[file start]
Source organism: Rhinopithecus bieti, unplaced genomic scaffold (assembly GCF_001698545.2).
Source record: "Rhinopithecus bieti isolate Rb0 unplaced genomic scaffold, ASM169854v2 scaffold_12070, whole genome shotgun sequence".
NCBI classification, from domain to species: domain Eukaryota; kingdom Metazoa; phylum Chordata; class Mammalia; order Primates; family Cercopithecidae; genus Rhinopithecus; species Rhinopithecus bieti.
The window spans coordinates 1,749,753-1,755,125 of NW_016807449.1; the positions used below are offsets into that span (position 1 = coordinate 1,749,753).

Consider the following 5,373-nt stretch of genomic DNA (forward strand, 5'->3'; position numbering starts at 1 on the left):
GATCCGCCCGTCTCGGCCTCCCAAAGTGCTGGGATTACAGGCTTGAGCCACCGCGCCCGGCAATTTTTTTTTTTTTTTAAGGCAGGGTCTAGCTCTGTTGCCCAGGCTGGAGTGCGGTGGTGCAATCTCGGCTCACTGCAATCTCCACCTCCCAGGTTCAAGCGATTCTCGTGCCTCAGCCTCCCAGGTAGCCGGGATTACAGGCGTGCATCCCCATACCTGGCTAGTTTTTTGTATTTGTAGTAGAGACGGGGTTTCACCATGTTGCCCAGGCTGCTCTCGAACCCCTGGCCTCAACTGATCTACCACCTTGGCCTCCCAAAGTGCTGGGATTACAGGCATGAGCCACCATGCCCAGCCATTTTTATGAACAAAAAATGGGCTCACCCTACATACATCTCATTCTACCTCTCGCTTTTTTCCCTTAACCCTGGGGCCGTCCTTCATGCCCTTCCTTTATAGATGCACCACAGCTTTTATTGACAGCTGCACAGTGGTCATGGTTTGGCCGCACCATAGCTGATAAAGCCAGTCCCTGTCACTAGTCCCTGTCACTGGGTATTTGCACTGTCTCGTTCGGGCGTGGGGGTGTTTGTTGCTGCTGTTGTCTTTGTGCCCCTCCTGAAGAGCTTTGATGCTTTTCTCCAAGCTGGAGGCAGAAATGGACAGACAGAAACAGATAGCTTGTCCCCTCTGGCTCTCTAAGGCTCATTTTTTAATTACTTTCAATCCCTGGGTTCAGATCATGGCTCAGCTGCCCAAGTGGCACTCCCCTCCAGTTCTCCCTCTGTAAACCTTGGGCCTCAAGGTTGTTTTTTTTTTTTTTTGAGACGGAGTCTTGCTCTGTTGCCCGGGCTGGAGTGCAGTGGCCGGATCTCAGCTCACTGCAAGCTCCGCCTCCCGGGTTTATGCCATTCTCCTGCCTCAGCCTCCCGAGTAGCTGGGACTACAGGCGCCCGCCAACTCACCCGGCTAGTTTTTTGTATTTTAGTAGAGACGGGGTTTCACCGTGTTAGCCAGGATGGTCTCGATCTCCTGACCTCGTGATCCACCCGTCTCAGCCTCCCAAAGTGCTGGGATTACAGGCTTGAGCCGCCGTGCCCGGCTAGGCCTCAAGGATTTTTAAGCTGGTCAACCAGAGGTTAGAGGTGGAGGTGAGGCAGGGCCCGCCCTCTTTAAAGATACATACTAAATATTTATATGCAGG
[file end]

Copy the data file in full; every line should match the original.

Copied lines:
Source organism: Rhinopithecus bieti, unplaced genomic scaffold (assembly GCF_001698545.2).
Source record: "Rhinopithecus bieti isolate Rb0 unplaced genomic scaffold, ASM169854v2 scaffold_12070, whole genome shotgun sequence".
NCBI classification, from domain to species: domain Eukaryota; kingdom Metazoa; phylum Chordata; class Mammalia; order Primates; family Cercopithecidae; genus Rhinopithecus; species Rhinopithecus bieti.
The window spans coordinates 1,749,753-1,755,125 of NW_016807449.1; the positions used below are offsets into that span (position 1 = coordinate 1,749,753).

Consider the following 5,373-nt stretch of genomic DNA (forward strand, 5'->3'; position numbering starts at 1 on the left):
GATCCGCCCGTCTCGGCCTCCCAAAGTGCTGGGATTACAGGCTTGAGCCACCGCGCCCGGCAATTTTTTTTTTTTTTTAAGGCAGGGTCTAGCTCTGTTGCCCAGGCTGGAGTGCGGTGGTGCAATCTCGGCTCACTGCAATCTCCACCTCCCAGGTTCAAGCGATTCTCGTGCCTCAGCCTCCCAGGTAGCCGGGATTACAGGCGTGCATCCCCATACCTGGCTAGTTTTTTGTATTTGTAGTAGAGACGGGGTTTCACCATGTTGCCCAGGCTGCTCTCGAACCCCTGGCCTCAACTGATCTACCACCTTGGCCTCCCAAAGTGCTGGGATTACAGGCATGAGCCACCATGCCCAGCCATTTTTATGAACAAAAAATGGGCTCACCCTACATACATCTCATTCTACCTCTCGCTTTTTTCCCTTAACCCTGGGGCCGTCCTTCATGCCCTTCCTTTATAGATGCACCACAGCTTTTATTGACAGCTGCACAGTGGTCATGGTTTGGCCGCACCATAGCTGATAAAGCCAGTCCCTGTCACTAGTCCCTGTCACTGGGTATTTGCACTGTCTCGTTCGGGCGTGGGGGTGTTTGTTGCTGCTGTTGTCTTTGTGCCCCTCCTGAAGAGCTTTGATGCTTTTCTCCAAGCTGGAGGCAGAAATGGACAGACAGAAACAGATAGCTTGTCCCCTCTGGCTCTCTAAGGCTCATTTTTTAATTACTTTCAATCCCTGGGTTCAGATCATGGCTCAGCTGCCCAAGTGGCACTCCCCTCCAGTTCTCCCTCTGTAAACCTTGGGCCTCAAGGTTGTTTTTTTTTTTTTTTGAGACGGAGTCTTGCTCTGTTGCCCGGGCTGGAGTGCAGTGGCCGGATCTCAGCTCACTGCAAGCTCCGCCTCCCGGGTTTATGCCATTCTCCTGCCTCAGCCTCCCGAGTAGCTGGGACTACAGGCGCCCGCCAACTCACCCGGCTAGTTTTTTGTATTTTAGTAGAGACGGGGTTTCACCGTGTTAGCCAGGATGGTCTCGATCTCCTGACCTCGTGATCCACCCGTCTCAGCCTCCCAAAGTGCTGGGATTACAGGCTTGAGCCGCCGTGCCCGGCTAGGCCTCAAGGATTTTTAAGCTGGTCAACCAGAGGTTAGAGGTGGAGGTGAGGCAGGGCCCGCCCTCTTTAAAGATACATACTAAATATTTATATGCAGG